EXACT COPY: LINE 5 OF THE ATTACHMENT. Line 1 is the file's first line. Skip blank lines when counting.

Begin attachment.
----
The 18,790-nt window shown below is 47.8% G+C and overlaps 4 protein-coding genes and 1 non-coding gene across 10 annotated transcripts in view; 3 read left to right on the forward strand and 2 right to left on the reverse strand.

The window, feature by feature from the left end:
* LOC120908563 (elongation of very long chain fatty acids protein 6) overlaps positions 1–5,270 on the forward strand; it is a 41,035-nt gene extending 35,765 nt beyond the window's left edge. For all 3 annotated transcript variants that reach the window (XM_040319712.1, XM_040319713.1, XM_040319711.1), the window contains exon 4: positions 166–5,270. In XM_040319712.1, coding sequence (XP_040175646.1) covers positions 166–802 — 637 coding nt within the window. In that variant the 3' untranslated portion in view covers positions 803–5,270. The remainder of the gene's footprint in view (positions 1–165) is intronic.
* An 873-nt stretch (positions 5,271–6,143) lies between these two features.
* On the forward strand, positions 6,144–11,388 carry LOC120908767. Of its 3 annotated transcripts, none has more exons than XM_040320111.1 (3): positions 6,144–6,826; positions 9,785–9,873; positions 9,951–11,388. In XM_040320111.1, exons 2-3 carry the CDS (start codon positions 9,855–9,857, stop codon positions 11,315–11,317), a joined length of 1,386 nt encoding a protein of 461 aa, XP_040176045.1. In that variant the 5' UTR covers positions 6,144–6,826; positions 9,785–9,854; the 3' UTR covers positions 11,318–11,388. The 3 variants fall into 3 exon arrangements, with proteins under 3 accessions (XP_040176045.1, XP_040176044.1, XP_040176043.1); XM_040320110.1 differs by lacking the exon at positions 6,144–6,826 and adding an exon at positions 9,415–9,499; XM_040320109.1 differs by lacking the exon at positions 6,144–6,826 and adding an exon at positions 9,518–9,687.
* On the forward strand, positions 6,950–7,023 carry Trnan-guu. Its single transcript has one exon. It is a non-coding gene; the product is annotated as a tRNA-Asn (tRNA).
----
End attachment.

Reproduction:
* On the forward strand, positions 6,144–11,388 carry LOC120908767. Of its 3 annotated transcripts, none has more exons than XM_040320111.1 (3): positions 6,144–6,826; positions 9,785–9,873; positions 9,951–11,388. In XM_040320111.1, exons 2-3 carry the CDS (start codon positions 9,855–9,857, stop codon positions 11,315–11,317), a joined length of 1,386 nt encoding a protein of 461 aa, XP_040176045.1. In that variant the 5' UTR covers positions 6,144–6,826; positions 9,785–9,854; the 3' UTR covers positions 11,318–11,388. The 3 variants fall into 3 exon arrangements, with proteins under 3 accessions (XP_040176045.1, XP_040176044.1, XP_040176043.1); XM_040320110.1 differs by lacking the exon at positions 6,144–6,826 and adding an exon at positions 9,415–9,499; XM_040320109.1 differs by lacking the exon at positions 6,144–6,826 and adding an exon at positions 9,518–9,687.